Tougher Spanish import controls
December 2, 2022
Spain introduces stricter controls for the import of electrical and electronic equipment from third countries.
Spain has introduced stricter import controls for EEE equipment and consumables following the Royal Decree 993/2022 that grants powers to the customs inspection services (SOIVRE) to supervise regulatory product compliance and supervision.
Spain is the first European Member State to adopt such solid and real time control measures, and it is anticipated that other member states will adopt the same rigorous controls for the entry of electrical and electronic equipment.
The controls are required against a background of expanding use of EEE products that are a continuous source of waste. EEE constitutes a risk to health and the environment, as products may contain mercury, cadmium, chromium hexavalent, polybromophenyls (PBBs) and polybrominated diphenyl ethers (PBDEs), especially if they are not adequately controlled and treated.
The new measures apply to all electrical and electronic equipment, including printer consumables, imported into Spain from a third (non-EU) country. The new procedures will also enable the Spanish authorities to check WEEE compliance for EU companies placing EEE on the Spanish market.
As part of the customs clearance process, RoHS, REACH, CLP, WEEE, and the authorised representative information must be declared as part of the customs pre-clearance process. Spain has introduced new communication technologies, computer improvements, and a suite of modern and innovative corporate tools to ensure real-time compliance with all regulations to secure customs clearance and avoid delays in clearing imports.
For instance, products that are CE marked should have documentation confirming details of the CE certification. Likewise, for consumables marked as “REACH Compliant”, the importer must be able to show that the chemical compounds that constitute the different types of products and formulations must be registered with ECHA, the European chemical agency in Helsinki.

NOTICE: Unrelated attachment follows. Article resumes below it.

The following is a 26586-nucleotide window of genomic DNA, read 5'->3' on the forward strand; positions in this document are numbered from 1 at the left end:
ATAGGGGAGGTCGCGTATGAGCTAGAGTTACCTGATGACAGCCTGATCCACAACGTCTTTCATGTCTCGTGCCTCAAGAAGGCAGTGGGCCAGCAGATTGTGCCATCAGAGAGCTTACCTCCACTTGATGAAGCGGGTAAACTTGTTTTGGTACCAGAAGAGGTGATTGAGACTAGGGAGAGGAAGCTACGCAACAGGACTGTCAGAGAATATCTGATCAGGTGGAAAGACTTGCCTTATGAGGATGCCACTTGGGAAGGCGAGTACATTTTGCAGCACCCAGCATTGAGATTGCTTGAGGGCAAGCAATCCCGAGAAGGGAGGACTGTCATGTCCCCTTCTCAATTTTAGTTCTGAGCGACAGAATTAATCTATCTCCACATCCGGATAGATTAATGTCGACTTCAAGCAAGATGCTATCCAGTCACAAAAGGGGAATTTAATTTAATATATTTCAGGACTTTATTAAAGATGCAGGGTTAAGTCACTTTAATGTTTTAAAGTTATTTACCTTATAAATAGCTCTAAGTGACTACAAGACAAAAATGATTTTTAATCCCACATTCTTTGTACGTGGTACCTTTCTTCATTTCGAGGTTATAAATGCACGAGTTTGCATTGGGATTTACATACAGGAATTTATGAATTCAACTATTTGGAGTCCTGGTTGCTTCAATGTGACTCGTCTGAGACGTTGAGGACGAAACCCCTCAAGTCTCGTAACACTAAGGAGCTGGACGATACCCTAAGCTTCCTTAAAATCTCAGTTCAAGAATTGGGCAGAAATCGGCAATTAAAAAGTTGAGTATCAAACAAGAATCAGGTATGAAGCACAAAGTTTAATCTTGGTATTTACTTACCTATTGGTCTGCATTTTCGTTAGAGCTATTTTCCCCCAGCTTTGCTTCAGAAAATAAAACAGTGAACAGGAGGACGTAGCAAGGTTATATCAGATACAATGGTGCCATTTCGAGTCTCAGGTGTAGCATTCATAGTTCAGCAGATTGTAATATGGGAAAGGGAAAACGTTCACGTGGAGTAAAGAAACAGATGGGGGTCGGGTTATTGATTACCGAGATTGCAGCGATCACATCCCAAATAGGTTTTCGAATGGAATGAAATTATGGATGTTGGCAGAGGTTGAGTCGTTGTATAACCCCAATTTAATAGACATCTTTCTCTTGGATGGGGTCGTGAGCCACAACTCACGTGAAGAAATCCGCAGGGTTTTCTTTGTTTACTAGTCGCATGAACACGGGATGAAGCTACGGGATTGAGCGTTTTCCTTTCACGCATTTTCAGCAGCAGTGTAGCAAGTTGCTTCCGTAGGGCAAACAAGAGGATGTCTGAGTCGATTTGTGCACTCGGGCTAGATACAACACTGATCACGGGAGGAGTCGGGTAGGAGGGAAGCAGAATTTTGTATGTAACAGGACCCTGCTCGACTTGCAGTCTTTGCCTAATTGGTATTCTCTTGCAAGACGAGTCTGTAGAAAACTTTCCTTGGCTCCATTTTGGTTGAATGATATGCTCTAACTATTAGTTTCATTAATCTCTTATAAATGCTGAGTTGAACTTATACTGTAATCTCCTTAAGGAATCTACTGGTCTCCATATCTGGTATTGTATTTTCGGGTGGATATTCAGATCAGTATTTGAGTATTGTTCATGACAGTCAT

The changes followed a period of consultation starting in November 2019, when Javier Martinez, President of ETIRA, promoted a meeting with the Spanish Customs agency to talk about the importation of new, non-OEM cartridges that might breach RoHS and REACH regulations.
The Customs Director and part of her team attended, along with representatives responsible for waste and RoHS. A key issue highlighted at the meeting was that the law at that time did not allow customs to stop goods at the border as the importer was not responsible but “The first trader”.
Attending the meeting was Raquel Gomez, a key person in the highly committed Spanish Ecological Ministry. At the time, Gomez was in the process of reviewing the Spanish WEEE regulations and said they would be able to introduce the necessary changes. According to Martinez, “that is exactly what happened; they changed the law and made it mandatory for importers to register as a “Cartridge WEEE Producer”.
The key people involved with steering the Single Point of Entry system project into operation were Mrs Belen of the Spanish National Coordinator for Standardization, Certification and Conformity Assessment and Mr Gerardo Melendez of the SOIVRE Inspection Service.
The State Tax Administration Agency is now the one-stop shop for the entry of requests addressed to the SOIVRE Inspection Service and the presentation of the required documentation. It will also act as a communication channel for the response to the interested party. It will notify them of the results of the controls and the resolutions of the SOIVRE Inspection Service.
In addition, the SOIVRE Inspection Service has launched the DOCUCICE document repository, which enables the presentation of technical documentation in advance.
Categories : World Focus